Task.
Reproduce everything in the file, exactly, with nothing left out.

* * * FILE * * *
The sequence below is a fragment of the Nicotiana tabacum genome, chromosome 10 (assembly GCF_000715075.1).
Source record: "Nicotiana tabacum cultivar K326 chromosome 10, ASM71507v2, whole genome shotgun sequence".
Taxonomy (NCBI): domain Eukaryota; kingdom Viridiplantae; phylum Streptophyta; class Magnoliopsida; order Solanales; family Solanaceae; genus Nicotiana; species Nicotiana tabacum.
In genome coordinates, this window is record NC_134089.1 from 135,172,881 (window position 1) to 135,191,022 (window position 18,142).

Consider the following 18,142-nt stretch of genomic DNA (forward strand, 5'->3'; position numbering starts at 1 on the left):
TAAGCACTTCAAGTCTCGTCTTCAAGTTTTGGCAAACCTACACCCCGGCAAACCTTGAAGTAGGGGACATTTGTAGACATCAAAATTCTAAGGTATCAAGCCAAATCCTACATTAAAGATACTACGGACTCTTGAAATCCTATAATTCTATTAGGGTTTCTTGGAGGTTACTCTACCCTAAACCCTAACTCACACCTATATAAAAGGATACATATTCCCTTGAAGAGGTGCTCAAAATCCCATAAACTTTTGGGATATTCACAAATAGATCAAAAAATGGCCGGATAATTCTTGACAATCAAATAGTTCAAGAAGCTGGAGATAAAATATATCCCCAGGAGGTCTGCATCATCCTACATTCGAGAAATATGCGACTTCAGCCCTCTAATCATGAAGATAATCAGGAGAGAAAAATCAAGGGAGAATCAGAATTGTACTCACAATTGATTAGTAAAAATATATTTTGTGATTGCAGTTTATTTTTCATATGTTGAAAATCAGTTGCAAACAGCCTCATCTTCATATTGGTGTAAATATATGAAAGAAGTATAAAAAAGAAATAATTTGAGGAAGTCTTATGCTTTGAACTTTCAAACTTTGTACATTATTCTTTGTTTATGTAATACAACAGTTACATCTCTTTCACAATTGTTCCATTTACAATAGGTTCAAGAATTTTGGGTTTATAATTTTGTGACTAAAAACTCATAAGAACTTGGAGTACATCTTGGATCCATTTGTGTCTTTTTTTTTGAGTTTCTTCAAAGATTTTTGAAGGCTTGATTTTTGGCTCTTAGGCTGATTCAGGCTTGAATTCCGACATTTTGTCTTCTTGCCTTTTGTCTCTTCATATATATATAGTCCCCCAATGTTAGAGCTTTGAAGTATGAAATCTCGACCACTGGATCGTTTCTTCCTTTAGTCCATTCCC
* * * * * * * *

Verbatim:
The sequence below is a fragment of the Nicotiana tabacum genome, chromosome 10 (assembly GCF_000715075.1).
Source record: "Nicotiana tabacum cultivar K326 chromosome 10, ASM71507v2, whole genome shotgun sequence".
Taxonomy (NCBI): domain Eukaryota; kingdom Viridiplantae; phylum Streptophyta; class Magnoliopsida; order Solanales; family Solanaceae; genus Nicotiana; species Nicotiana tabacum.
In genome coordinates, this window is record NC_134089.1 from 135,172,881 (window position 1) to 135,191,022 (window position 18,142).

Consider the following 18,142-nt stretch of genomic DNA (forward strand, 5'->3'; position numbering starts at 1 on the left):
TAAGCACTTCAAGTCTCGTCTTCAAGTTTTGGCAAACCTACACCCCGGCAAACCTTGAAGTAGGGGACATTTGTAGACATCAAAATTCTAAGGTATCAAGCCAAATCCTACATTAAAGATACTACGGACTCTTGAAATCCTATAATTCTATTAGGGTTTCTTGGAGGTTACTCTACCCTAAACCCTAACTCACACCTATATAAAAGGATACATATTCCCTTGAAGAGGTGCTCAAAATCCCATAAACTTTTGGGATATTCACAAATAGATCAAAAAATGGCCGGATAATTCTTGACAATCAAATAGTTCAAGAAGCTGGAGATAAAATATATCCCCAGGAGGTCTGCATCATCCTACATTCGAGAAATATGCGACTTCAGCCCTCTAATCATGAAGATAATCAGGAGAGAAAAATCAAGGGAGAATCAGAATTGTACTCACAATTGATTAGTAAAAATATATTTTGTGATTGCAGTTTATTTTTCATATGTTGAAAATCAGTTGCAAACAGCCTCATCTTCATATTGGTGTAAATATATGAAAGAAGTATAAAAAAGAAATAATTTGAGGAAGTCTTATGCTTTGAACTTTCAAACTTTGTACATTATTCTTTGTTTATGTAATACAACAGTTACATCTCTTTCACAATTGTTCCATTTACAATAGGTTCAAGAATTTTGGGTTTATAATTTTGTGACTAAAAACTCATAAGAACTTGGAGTACATCTTGGATCCATTTGTGTCTTTTTTTTTGAGTTTCTTCAAAGATTTTTGAAGGCTTGATTTTTGGCTCTTAGGCTGATTCAGGCTTGAATTCCGACATTTTGTCTTCTTGCCTTTTGTCTCTTCATATATATATAGTCCCCCAATGTTAGAGCTTTGAAGTATGAAATCTCGACCACTGGATCGTTTCTTCCTTTAGTCCATTCCC